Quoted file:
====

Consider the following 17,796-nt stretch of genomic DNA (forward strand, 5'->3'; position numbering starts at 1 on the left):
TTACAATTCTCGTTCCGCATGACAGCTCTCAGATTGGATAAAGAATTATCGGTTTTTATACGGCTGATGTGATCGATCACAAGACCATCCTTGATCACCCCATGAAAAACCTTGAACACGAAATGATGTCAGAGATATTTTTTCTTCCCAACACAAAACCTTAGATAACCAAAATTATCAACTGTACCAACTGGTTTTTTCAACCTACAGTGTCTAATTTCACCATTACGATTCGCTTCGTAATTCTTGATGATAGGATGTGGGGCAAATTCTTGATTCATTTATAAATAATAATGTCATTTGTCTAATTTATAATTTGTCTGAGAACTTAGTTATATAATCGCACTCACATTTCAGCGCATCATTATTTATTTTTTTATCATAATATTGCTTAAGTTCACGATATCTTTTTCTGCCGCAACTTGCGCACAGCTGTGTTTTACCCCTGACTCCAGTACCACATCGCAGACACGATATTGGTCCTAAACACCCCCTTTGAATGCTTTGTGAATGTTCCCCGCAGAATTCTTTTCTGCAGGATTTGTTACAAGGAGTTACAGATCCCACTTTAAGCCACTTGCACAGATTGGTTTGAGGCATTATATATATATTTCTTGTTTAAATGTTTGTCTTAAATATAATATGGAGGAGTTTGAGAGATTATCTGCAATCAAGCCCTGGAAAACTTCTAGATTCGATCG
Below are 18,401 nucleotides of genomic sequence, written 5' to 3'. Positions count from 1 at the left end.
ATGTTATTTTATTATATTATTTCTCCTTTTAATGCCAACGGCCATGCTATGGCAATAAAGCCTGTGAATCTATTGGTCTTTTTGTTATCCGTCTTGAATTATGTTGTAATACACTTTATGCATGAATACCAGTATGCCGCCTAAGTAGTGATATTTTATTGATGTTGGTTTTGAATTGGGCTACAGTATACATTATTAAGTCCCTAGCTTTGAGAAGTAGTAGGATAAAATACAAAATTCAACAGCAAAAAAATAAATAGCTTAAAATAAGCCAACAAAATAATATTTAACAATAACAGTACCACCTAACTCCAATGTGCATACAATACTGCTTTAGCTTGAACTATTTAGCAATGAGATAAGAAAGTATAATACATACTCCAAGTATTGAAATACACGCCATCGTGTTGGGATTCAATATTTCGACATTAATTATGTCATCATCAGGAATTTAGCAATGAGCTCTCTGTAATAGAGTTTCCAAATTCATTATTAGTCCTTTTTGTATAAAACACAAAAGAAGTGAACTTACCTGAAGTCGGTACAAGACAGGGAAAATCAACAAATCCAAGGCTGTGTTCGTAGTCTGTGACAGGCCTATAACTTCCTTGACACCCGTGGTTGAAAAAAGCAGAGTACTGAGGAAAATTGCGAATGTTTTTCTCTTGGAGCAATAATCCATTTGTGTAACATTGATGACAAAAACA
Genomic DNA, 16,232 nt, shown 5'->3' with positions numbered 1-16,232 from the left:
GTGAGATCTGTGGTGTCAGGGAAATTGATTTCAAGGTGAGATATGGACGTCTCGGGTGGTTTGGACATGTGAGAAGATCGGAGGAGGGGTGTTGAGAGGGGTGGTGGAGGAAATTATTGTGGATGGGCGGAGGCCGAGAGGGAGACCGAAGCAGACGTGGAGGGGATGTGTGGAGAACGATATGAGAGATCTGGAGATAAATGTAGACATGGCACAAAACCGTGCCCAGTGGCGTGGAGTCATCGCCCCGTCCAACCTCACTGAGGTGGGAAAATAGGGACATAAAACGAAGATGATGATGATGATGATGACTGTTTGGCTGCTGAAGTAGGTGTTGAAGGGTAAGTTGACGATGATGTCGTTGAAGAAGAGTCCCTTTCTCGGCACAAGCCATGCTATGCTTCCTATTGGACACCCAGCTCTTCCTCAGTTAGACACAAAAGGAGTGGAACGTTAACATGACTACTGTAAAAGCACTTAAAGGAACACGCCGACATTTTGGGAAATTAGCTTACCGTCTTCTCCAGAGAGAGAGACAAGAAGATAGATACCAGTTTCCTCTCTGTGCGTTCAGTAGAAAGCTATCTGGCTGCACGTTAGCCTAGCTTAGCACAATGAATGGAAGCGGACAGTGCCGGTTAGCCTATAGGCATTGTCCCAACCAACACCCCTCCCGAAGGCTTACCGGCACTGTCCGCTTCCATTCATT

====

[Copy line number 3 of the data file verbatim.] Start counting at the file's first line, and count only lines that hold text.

Below are 18,401 nucleotides of genomic sequence, written 5' to 3'. Positions count from 1 at the left end.